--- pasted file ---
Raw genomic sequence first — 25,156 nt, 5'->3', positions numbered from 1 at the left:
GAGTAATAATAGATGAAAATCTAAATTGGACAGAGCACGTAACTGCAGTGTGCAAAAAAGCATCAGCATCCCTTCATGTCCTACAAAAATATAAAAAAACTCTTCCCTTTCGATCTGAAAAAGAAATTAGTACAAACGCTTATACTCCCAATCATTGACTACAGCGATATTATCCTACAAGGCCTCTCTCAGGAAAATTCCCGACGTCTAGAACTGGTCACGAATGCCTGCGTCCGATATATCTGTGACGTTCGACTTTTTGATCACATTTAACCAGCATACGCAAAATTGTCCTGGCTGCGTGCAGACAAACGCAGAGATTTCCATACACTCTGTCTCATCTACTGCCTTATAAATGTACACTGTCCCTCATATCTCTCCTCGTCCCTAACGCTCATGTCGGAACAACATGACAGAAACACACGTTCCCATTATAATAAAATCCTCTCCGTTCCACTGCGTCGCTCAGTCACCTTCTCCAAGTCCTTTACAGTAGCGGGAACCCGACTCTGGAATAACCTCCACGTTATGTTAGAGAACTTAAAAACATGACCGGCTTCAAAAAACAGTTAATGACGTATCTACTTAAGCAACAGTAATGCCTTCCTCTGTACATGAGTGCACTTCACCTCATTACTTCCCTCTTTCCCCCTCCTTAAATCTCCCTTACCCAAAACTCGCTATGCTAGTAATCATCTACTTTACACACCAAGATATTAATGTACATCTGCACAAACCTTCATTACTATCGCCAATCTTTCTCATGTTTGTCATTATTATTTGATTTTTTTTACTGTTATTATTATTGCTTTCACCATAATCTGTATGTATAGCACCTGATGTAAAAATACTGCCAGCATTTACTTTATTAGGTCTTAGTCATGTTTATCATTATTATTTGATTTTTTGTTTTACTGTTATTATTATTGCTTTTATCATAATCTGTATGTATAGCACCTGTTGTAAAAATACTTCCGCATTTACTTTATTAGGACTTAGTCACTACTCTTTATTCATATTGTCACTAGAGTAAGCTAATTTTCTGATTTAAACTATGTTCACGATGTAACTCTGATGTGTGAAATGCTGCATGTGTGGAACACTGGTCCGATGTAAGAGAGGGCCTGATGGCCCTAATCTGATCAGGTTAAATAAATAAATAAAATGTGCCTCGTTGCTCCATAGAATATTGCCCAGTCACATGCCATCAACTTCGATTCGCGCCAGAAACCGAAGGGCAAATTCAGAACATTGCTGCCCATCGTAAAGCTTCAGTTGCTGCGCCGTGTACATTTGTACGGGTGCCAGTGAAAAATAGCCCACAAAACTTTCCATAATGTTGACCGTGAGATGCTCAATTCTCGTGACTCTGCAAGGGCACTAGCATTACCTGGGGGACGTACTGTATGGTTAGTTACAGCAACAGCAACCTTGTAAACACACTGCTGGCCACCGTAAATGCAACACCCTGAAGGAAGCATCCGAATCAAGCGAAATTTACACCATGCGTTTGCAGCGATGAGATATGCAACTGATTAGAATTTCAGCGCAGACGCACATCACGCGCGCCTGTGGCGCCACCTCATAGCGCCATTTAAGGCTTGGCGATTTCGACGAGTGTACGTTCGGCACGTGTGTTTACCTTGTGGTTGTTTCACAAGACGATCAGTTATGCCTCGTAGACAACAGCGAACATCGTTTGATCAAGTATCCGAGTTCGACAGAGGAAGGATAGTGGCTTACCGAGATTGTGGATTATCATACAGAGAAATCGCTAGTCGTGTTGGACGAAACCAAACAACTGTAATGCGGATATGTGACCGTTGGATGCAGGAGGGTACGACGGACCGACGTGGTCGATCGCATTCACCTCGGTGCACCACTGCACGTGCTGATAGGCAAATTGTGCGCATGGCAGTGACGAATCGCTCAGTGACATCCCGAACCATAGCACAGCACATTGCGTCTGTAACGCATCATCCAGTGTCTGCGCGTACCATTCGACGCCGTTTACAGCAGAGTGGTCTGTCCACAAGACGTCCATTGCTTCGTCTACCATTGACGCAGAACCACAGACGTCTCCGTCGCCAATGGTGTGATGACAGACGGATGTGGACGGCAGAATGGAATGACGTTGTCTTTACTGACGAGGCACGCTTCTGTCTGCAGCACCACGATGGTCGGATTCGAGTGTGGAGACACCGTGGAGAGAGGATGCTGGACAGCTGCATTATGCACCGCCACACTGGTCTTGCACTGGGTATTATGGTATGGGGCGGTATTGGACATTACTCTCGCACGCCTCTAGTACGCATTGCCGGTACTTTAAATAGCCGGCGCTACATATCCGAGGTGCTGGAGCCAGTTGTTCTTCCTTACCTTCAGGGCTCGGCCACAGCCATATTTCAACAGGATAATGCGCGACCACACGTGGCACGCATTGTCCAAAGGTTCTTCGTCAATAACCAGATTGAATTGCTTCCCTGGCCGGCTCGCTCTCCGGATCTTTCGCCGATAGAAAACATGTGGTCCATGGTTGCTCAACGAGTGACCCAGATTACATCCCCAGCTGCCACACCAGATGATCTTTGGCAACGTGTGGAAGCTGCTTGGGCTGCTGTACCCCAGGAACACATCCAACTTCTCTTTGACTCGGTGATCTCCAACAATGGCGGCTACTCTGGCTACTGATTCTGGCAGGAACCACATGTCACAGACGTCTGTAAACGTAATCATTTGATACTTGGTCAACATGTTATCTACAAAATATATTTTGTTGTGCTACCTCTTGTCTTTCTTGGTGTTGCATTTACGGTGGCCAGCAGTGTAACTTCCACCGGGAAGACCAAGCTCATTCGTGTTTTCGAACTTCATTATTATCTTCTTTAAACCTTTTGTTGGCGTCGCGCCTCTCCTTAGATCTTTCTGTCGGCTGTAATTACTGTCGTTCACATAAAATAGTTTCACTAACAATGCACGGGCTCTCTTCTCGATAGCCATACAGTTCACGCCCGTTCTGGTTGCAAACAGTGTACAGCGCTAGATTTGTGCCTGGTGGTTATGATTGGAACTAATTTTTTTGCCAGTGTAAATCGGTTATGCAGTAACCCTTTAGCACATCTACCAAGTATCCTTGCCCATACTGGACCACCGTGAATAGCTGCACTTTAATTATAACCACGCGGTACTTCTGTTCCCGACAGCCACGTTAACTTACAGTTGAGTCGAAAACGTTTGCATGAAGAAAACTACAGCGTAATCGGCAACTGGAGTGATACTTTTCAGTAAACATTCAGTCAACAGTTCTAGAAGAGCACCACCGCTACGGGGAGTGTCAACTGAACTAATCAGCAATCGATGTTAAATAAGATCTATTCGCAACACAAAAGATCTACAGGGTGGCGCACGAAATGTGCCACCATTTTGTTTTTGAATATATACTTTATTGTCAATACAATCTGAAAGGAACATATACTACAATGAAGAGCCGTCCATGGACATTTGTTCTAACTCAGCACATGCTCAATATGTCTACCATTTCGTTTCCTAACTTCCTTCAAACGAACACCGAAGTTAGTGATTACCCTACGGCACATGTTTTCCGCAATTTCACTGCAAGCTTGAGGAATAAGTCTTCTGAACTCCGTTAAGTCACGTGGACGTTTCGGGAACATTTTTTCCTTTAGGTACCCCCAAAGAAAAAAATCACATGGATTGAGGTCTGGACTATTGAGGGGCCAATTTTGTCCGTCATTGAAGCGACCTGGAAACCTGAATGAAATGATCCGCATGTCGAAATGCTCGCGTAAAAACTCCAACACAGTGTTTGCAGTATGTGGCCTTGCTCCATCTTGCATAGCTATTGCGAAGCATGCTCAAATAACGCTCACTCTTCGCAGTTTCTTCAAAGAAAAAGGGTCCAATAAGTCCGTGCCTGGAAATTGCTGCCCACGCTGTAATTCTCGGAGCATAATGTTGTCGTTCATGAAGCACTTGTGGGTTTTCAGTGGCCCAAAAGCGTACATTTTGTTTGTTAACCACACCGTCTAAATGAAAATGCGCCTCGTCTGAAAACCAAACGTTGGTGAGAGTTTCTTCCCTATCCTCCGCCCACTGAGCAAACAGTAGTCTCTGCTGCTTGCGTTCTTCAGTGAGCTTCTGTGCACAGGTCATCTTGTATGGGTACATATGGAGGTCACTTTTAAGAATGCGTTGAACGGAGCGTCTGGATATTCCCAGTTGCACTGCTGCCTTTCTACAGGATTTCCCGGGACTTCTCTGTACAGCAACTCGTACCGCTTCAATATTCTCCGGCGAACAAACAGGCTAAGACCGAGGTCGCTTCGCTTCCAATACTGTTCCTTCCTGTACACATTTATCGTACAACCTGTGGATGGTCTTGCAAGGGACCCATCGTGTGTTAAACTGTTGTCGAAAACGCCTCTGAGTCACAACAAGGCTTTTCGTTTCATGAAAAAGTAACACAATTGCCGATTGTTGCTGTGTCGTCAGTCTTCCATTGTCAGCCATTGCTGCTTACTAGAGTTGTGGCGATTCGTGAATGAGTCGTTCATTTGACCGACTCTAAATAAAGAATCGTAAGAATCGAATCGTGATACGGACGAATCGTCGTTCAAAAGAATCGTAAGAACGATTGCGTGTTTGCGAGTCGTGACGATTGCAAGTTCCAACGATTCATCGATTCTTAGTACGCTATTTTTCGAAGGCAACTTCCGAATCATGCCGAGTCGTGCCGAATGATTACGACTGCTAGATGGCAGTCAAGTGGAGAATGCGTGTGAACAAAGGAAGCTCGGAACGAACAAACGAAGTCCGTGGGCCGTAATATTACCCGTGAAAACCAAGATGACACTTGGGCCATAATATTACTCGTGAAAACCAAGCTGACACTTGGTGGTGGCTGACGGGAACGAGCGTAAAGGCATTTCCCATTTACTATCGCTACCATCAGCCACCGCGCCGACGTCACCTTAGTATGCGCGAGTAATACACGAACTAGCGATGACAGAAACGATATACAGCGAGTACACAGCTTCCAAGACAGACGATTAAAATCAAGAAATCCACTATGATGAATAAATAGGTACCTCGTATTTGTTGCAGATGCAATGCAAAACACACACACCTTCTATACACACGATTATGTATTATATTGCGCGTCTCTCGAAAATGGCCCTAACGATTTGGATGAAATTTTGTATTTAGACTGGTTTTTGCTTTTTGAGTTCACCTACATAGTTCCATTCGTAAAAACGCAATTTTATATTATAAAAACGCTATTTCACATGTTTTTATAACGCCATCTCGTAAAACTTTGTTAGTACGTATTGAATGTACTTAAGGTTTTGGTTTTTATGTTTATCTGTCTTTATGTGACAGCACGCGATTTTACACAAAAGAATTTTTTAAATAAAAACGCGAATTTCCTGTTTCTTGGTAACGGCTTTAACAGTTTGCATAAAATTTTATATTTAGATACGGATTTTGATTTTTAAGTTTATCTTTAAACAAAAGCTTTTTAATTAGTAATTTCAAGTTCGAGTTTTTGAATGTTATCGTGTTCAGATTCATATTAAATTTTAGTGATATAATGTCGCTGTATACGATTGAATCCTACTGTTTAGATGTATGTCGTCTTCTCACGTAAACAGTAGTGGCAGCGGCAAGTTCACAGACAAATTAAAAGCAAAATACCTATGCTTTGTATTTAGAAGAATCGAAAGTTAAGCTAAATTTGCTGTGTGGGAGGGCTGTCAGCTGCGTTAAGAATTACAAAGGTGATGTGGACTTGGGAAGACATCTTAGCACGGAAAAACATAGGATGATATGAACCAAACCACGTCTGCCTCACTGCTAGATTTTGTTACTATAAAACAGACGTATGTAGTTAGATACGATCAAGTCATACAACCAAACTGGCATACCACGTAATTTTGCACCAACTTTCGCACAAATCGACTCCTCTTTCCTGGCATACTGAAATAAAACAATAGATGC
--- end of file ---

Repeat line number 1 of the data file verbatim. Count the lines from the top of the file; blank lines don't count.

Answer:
Raw genomic sequence first — 25,156 nt, 5'->3', positions numbered from 1 at the left: